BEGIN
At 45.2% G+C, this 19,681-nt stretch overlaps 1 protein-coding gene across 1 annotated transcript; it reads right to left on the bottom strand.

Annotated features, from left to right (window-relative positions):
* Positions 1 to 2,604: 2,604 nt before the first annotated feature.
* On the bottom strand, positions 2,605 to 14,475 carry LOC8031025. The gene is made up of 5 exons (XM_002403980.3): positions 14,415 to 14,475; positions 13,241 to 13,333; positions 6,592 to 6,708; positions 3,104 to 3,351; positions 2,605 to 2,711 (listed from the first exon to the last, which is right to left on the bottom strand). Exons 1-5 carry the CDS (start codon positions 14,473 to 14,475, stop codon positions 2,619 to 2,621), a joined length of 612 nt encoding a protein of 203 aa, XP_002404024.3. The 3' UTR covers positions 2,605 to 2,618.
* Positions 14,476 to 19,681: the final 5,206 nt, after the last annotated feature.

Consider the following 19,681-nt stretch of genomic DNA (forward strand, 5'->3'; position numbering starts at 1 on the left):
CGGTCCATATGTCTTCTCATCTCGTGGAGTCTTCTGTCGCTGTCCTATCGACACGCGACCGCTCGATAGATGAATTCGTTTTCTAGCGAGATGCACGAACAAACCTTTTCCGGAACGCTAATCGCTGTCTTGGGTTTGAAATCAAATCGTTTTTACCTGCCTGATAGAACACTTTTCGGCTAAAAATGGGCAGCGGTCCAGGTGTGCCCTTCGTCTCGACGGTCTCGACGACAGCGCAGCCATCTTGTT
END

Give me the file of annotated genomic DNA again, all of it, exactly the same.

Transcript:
At 45.2% G+C, this 19,681-nt stretch overlaps 1 protein-coding gene across 1 annotated transcript; it reads right to left on the bottom strand.

Annotated features, from left to right (window-relative positions):
* Positions 1 to 2,604: 2,604 nt before the first annotated feature.
* On the bottom strand, positions 2,605 to 14,475 carry LOC8031025. The gene is made up of 5 exons (XM_002403980.3): positions 14,415 to 14,475; positions 13,241 to 13,333; positions 6,592 to 6,708; positions 3,104 to 3,351; positions 2,605 to 2,711 (listed from the first exon to the last, which is right to left on the bottom strand). Exons 1-5 carry the CDS (start codon positions 14,473 to 14,475, stop codon positions 2,619 to 2,621), a joined length of 612 nt encoding a protein of 203 aa, XP_002404024.3. The 3' UTR covers positions 2,605 to 2,618.
* Positions 14,476 to 19,681: the final 5,206 nt, after the last annotated feature.

Consider the following 19,681-nt stretch of genomic DNA (forward strand, 5'->3'; position numbering starts at 1 on the left):
CGGTCCATATGTCTTCTCATCTCGTGGAGTCTTCTGTCGCTGTCCTATCGACACGCGACCGCTCGATAGATGAATTCGTTTTCTAGCGAGATGCACGAACAAACCTTTTCCGGAACGCTAATCGCTGTCTTGGGTTTGAAATCAAATCGTTTTTACCTGCCTGATAGAACACTTTTCGGCTAAAAATGGGCAGCGGTCCAGGTGTGCCCTTCGTCTCGACGGTCTCGACGACAGCGCAGCCATCTTGTT